During the past decade the average amount of carbon bound by Europe’s forests was 155 million metric tons per year. The forests in the European Union bound an amount of carbon that corresponded to one tenth of all carbon emissions in the Union.
Similarly, the carbon storage in products made of wood from forests has increased in Europe. In 2015 the figure per capita was 2.8 tons, compared to 2.5 tons in 1990. Figures are only available on how much the storage has increased, but not of its actual size.
Annual emissions of 140 passenger cars offset by a daycare centre. A new daycare centre was recently completed in Lapinmäki, Helsinki. The wood elements used in constructing it form a carbon storage of about 300, 000 kilos. This is equal to the annual emissions caused by the use of 140 cars. The volume of wood corresponding to that used in the building is restored by Finnish forests in ten seconds during the growth season. A 14-storey wooden building, made of massive wood in Joensuu and the highest in Finland, forms a carbon storage equal to one year’s carbon dioxide emissions from 700 passenger cars. (Source: Stora Enso)
Revenue from timber sales is used to finance sustainable forestry
Three quarters of Europe’s forests are in commercial use. The owners of those forests make their living by adding to natural resources. By far the greatest monetary value of these natural resources is that of round timber. In 2015, its value was EUR 20.5 thousand million.
Estimated by the value of raw timber, the most money was made by fellings in 2015 by Germany: EUR 4.1 thousand million, followed by Sweden and France with about EUR 2.8 thousand billion each. In Finland, the value of felled raw timber has long remained on the level of about EUR 2 thousand million per year.
In Sweden, 370 million tree seedlings are planted each year; in Finland the figure is 150 million. For every tree felled in final fellings in Finland, four new seedlings are planted, if the forest is regenerated by planting. New stands are also created by sowing on an area that is equal to one quarter of the area of seedling stands. The area of naturally regenerated forest is twice that of the areas sown. Natural regeneration means that at the final felling a number of large trees are left to provide the seeds for a new stand.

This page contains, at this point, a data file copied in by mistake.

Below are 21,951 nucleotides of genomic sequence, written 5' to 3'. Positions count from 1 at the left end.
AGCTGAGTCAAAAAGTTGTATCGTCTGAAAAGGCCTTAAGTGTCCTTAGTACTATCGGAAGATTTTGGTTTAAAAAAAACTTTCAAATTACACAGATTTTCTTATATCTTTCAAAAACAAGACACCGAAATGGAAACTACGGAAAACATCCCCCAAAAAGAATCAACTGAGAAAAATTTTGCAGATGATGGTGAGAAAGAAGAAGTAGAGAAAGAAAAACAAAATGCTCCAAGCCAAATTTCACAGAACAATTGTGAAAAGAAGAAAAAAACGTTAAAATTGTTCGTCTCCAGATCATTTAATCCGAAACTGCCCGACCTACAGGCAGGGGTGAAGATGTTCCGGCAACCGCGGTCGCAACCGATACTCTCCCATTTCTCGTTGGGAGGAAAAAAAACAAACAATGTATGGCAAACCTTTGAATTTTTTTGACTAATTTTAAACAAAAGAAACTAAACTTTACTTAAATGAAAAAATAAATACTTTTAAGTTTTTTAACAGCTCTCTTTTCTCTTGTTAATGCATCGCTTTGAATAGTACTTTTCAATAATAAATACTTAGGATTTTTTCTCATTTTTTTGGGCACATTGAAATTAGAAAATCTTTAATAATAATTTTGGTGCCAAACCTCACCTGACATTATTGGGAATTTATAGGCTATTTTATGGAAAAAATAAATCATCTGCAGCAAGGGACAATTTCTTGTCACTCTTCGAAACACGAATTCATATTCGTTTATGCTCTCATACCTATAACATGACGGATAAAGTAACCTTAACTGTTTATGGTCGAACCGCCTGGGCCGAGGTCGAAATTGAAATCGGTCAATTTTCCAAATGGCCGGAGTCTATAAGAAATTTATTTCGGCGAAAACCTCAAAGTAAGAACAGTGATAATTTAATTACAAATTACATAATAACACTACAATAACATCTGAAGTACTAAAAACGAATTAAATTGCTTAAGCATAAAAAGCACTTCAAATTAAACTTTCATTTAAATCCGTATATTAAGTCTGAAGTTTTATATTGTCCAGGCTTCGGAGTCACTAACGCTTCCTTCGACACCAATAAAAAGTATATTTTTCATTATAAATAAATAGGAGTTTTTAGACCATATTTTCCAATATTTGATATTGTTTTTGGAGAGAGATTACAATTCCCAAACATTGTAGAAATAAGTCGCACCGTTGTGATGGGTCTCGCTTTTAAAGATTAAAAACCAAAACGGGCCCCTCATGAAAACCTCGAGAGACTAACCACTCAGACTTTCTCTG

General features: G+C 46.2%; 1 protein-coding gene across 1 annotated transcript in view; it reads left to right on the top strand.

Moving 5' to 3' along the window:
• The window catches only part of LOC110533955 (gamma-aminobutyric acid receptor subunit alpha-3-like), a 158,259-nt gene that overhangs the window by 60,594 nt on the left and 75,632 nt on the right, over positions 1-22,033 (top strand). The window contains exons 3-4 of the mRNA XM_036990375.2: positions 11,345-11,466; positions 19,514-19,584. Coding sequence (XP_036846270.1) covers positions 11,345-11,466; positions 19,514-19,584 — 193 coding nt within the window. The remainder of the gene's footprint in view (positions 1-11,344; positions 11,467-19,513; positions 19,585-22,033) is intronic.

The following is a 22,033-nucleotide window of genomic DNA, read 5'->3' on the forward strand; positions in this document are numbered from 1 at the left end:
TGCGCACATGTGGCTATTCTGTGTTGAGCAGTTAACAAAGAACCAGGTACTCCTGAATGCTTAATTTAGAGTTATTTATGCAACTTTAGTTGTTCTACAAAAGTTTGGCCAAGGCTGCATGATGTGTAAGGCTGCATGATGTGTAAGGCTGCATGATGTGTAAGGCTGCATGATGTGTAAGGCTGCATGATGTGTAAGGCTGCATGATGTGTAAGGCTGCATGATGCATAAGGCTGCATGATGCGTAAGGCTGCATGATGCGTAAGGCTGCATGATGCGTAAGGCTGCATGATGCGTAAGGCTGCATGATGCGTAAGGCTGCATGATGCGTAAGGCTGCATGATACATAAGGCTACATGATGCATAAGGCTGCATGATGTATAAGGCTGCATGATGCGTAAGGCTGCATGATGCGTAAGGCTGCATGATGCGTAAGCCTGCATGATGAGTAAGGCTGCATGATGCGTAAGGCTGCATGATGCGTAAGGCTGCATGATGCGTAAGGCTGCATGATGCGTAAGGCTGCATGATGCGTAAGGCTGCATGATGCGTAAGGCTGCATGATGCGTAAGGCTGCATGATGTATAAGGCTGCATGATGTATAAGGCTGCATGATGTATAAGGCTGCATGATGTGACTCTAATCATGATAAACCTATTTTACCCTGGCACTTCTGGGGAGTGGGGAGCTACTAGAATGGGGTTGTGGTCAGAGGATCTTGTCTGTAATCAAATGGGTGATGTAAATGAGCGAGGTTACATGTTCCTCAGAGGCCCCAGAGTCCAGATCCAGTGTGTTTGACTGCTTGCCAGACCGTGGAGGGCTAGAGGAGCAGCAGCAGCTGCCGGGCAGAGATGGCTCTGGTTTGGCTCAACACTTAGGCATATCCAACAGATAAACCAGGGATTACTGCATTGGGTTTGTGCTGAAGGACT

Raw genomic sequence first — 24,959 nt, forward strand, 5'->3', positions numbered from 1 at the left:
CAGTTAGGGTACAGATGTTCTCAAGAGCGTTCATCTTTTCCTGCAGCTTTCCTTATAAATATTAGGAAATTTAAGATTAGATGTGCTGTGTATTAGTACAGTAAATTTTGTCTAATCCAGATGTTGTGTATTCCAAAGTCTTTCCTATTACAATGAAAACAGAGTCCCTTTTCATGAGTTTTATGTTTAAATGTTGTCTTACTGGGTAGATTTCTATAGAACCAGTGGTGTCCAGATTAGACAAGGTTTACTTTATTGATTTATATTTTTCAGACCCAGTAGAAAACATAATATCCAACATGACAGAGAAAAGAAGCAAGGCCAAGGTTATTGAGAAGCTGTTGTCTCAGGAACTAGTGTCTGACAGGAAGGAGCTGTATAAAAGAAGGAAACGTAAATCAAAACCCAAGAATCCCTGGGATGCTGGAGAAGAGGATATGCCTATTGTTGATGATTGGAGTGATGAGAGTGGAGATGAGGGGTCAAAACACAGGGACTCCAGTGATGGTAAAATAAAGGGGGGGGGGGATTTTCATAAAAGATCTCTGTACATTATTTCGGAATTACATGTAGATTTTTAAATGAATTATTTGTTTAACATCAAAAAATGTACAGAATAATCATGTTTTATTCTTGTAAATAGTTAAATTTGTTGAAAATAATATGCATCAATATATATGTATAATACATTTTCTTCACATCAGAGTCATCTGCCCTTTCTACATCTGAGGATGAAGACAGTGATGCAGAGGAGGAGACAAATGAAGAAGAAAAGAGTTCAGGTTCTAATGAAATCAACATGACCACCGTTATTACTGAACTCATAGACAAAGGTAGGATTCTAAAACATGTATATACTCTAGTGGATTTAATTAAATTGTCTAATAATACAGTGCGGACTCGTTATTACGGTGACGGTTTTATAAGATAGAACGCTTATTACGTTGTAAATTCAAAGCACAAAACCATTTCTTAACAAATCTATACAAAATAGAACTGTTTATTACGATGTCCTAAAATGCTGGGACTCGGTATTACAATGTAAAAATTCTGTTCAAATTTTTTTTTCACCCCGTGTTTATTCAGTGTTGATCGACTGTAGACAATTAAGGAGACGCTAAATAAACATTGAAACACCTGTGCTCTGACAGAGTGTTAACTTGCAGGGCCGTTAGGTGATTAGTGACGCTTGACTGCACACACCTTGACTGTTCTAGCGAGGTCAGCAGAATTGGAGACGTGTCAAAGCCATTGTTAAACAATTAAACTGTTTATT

The European Union strives to increase the use of raw timber. The biggest obstacle to this is the poor profitability of forestry and shortage of felling entrepreneurs.
Forest revenue is extremely important for all operations in forests, including the ecological sustainability of forestry, for this is the money used to fund nature management. The most important profitability factor for forestry is the production of logwood.
Investments in sustainable forestry have been increasing slightly, standing at EUR 22 per hectare in 2015. However, the great fluctuation of forest revenue from one year to the next is a risk for sustainable forestry.
Destruction of forest is forbidden in Finland. Finnish law obligates forest owners to set up a new stand after every final felling, either by planting, sowing or natural regeneration. The method is selected according to what is likely to produce the best result on hat site. The seedlings used in Finland are always of domestic origin. The annual area of final fellings in Finland is about half a percent of the area of commercial forests.
Finns are the top gatherers in Europe
Forests are not just a source of timber. Europe’s forests also yield cork, ornamental plants, chestnuts, fruit, mushrooms, edible game and honey. The value of forests product excluding raw timber in 2015 was EUR 4 thousand million.
Hunting and fishing permits have the highest market value, but the income from the lucrative use of plants was still twice that from the lucrative use of animals.
The most important ornamental plant is the Christmas tree. In 2015, the value of ornamental plant production in Europe was EUR 1.4 thousand million, half of which was generated in Germany.
Forest-based food, such as berries and mushrooms, were produced for about EUR 1 thousand million in 2015. This does not include the value of household use.
As regards both quantity and monetary value, Finland held the first place with 156,000 tons and EUR 214 million. Finland was followed by Latvia (51,000 tons and EUR 64 million), Portugal (50,000 tons and EUR 197 million) and Spain (44,000 tons and EUR 214 million).